In the science-fiction movie Gattaca, visitors only clear security if a blood test and readout of their genetic profile matches the sample on file. Now, cheap DNA sequencers and custom software could make real-time DNA-authentication a reality.
Researchers at Columbia University and the New York Genome Center have developed a method to quickly and accurately identify people and cell lines from their DNA. The technology could have multiple applications, from identifying victims in a mass disaster to analyzing crime scenes. But its most immediate use could be to flag mislabeled or contaminated cell lines in cancer experiments, a major reason that studies are later invalidated. The discovery is described in the latest issue of eLife.
“Our method opens up new ways to use off-the-shelf technology to benefit society,” said the study’s senior author Yaniv Erlich, a computer science professor at Columbia Engineering, an adjunct core member at NYGC, and a member of Columbia’s Data Science Institute. “We’re especially excited about the potential to improve cell-authentication in cancer research and potentially speed up the discovery of new treatments.”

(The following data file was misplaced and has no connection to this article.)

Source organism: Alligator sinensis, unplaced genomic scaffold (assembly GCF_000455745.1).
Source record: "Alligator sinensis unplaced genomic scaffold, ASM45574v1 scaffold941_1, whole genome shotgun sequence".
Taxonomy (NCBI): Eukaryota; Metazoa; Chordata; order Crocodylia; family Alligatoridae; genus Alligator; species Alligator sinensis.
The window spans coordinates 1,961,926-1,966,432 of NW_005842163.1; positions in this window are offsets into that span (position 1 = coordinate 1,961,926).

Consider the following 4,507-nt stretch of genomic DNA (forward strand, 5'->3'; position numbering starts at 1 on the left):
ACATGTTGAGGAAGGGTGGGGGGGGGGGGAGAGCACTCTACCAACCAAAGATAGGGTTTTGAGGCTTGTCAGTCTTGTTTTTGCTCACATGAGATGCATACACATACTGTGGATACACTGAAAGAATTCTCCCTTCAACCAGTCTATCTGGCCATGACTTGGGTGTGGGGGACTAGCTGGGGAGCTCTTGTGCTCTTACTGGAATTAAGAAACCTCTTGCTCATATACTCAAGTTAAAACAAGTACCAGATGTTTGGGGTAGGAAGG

The software is designed to run on the MinION, an instrument the size of a credit card that pulls in strands of DNA through its microscopic pores and reads out sequences of nucleotides, or the DNA letters A, T, C, G. The device has made it possible for researchers to study bacteria and viruses in the field, but its high error-rate and large sequencing gaps have, until now, limited its use on human cells with their billions of nucleotides.
In an innovative two-step process, the researchers outline a new way to use the $1,000 MinION and the abundance of human genetic data now online to validate the identity of people and cells by their DNA with near-perfect accuracy. First, they use the MinION to sequence random strings of DNA, from which they select individual variants, which are nucleotides that vary from person to person and make them unique. Then, they use a Bayesian algorithm to randomly compare this mix of variants with corresponding variants in other genetic profiles on file. With each cross-check, the algorithm updates the likelihood of finding a match, rapidly narrowing the search.
Tests show the method can validate an individual’s identity after cross-checking between 60 and 300 variants, the researchers report. Within minutes, it verified the identity of the study’s lead author, Sophie Zaaijer, a former member of NYGC and now a postdoctoral researcher at Cornell Tech.